2) How do you feel about your time at the Institute for Advanced Theatre Training in Boston?
Awesome. I wouldn’t change a thing. I am different because of my training there. My body, voice, confidence, knowledge of self, and especially the consistency in my acting improved. All the training and rigor has ignited a sense of what is possible and what there is to explore for me as an actor. It didn’t really provide me with answers. It was about asking questions and enjoying the process. It provided me with the exploration of different techniques and has helped me to voice my questions.
3) As an actor, what are you better at now than you were five years ago?
I am better at auditioning. What I mean to say is that I am able to get excited about an audition and excited about the preparation for it instead of sabotaging myself over and over again. I am constantly searching for how to make auditioning a work of art. Progress is slow, but better than five years ago.
4) What do you look for in a director?
A director who communicates their vision with passion and generosity. One who enjoys challenging themselves and all those involved in bringing the story to life for the audience. A director who loves the audience and who loves actors.
5) What does feminism mean to you?
Wow. This is a really big question. Feminism for me is about bringing the stories of women to audiences. To create more female-driven stories and more female roles that are exciting and complex. To tell stories that haven’t been told because they were taboo or hushed in the past.
Feminism isn’t just about equality for me. It’s about the beautiful diversity that women add to this life. Women’s stories are men’s stories, children’s stories, stories of countries and cultures. These stories must be celebrated and debated. Personally, I feel that there are fewer roles for complex female characters in theatre, television, and film than there are for men. It’s getting better, but growth is slower than I wish for it to manifest.
6) Do you have any unifying theories about theatre and its relationship to community?
I simply feel it is symbiotic. Theatre moves and transforms as does the community around it and sometimes it’s the community that asks for the theatre to create something that speaks to the community and other times it’s the theatre that creates and ignites community. No theories here, just feelings of togetherness and opposition that make me love this constant dialogue.
7) What is your fondest memory of being on stage?
I’ve been blessed to work with amazing artists. This is genuinely how I feel. My fondest memory . . . it might be the night I went on as an understudy at A.R.T. in Chuck Mee’s Snow In June. I was given six hours notice (Thank God!) and backstage I started to pace and worry because I heard the announcement over the speakers about my being the understudy for Qian Yi (an opera singer everyone had paid to see sing six arias in Chinese – gulp), followed by silence, and then the deafening sound of the rustling of programs looking for my bio. In that moment of terror, Rob Campbell came over and put his hands on both my shoulders looked into my eyes to steady me and said with the kindest smile, “You know the blocking and the lines . . . now it’s time to tell the story. Your job is to tell the story and have fun doing it.”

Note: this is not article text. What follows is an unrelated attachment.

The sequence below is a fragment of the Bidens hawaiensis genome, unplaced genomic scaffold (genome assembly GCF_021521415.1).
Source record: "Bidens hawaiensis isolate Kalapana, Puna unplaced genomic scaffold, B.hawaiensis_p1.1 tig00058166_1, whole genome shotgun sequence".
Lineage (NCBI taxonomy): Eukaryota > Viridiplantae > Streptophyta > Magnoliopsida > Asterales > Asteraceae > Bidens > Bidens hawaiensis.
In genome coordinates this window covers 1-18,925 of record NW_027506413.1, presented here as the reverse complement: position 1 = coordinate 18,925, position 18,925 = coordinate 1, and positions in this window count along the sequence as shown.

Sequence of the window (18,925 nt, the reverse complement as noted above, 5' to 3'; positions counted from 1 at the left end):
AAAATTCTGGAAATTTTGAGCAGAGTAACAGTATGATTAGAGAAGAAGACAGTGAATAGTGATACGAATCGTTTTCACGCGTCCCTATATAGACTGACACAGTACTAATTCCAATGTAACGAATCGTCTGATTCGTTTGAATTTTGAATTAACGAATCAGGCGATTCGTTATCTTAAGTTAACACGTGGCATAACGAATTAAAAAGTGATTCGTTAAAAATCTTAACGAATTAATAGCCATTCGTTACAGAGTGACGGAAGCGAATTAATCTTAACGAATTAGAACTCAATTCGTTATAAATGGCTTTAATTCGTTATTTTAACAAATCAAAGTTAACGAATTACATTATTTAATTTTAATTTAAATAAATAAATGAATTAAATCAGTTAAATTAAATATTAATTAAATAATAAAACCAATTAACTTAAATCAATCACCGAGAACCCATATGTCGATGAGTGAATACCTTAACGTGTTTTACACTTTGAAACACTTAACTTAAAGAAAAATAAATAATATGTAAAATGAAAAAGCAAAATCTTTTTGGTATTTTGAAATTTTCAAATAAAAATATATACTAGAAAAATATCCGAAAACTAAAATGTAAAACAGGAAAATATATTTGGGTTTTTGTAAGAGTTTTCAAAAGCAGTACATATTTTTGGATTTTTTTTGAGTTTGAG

The moment was off stage, but it definitely made that night stand out. It was exhilarating. When I was on stage throughout the performance I felt transported. I didn’t think. It was a wonderful thing to let go of expectations and to just be telling the story. I search for that feeling, the letting go, in every performance.
8) Do you have a working definition of what it means to be an artist?
Being an artist is whatever I make it to mean on any given day. I feel very vulnerable. Whether I am teaching, auditioning for a commercial, or writing a screenplay, there is this minute sense of fear. It can be difficult and wonderful at the same time. For me, it means I am working for myself and hopefully contributing to my community. I believe in entertainment, in challenging the status quo, and in sharing thoughts and knowledge. I have a lot of freedom in my life. The only restrictions are ones I create for myself, which is a lot of responsibility and can be quite sobering in the tougher times. I love that I essentially choose to play every day.
9) What could Praxis Theatre be doing better, from an organizational standpoint?
Oh. Well . . . there are lots of things that I wish I knew more about from an administrative point of view. I would like to be more organized. To have someone extremely business-focused. Someone to keep us on track financially and administratively. I think we are doing the best we can with the skill sets we all bring to the table and we are all learning a lot about how to keep things moving forward and growing, but I feel we need one person who is really focused and dedicated to the inner workings of how to support the creative work we all love to do.
10) Why acting?
Because I have always loved it. I almost pee my pants every time I’m about to go on stage. I love the adrenaline. There is nothing like being on stage and newly discovering the lines with your scene partner after having done the same scene for the past month or more and just now, right here and now, you are both finding it new again and it’s like flying or like rolling down a grassy hill together. I just feel so alive. I don’t want to do anything else. The connections I make with the people involved and, of course, the audience. When the audience is hanging on your every word and every move it’s like no other feeling on Earth. In the “dark times” I genuinely pray that if I’m supposed to be doing something else that it will reveal itself to me, but that’s when I usually land a gig or read a play that inspires me or have a great conversation with someone and I get back on track. I am thankful that prayer hasn’t been answered yet.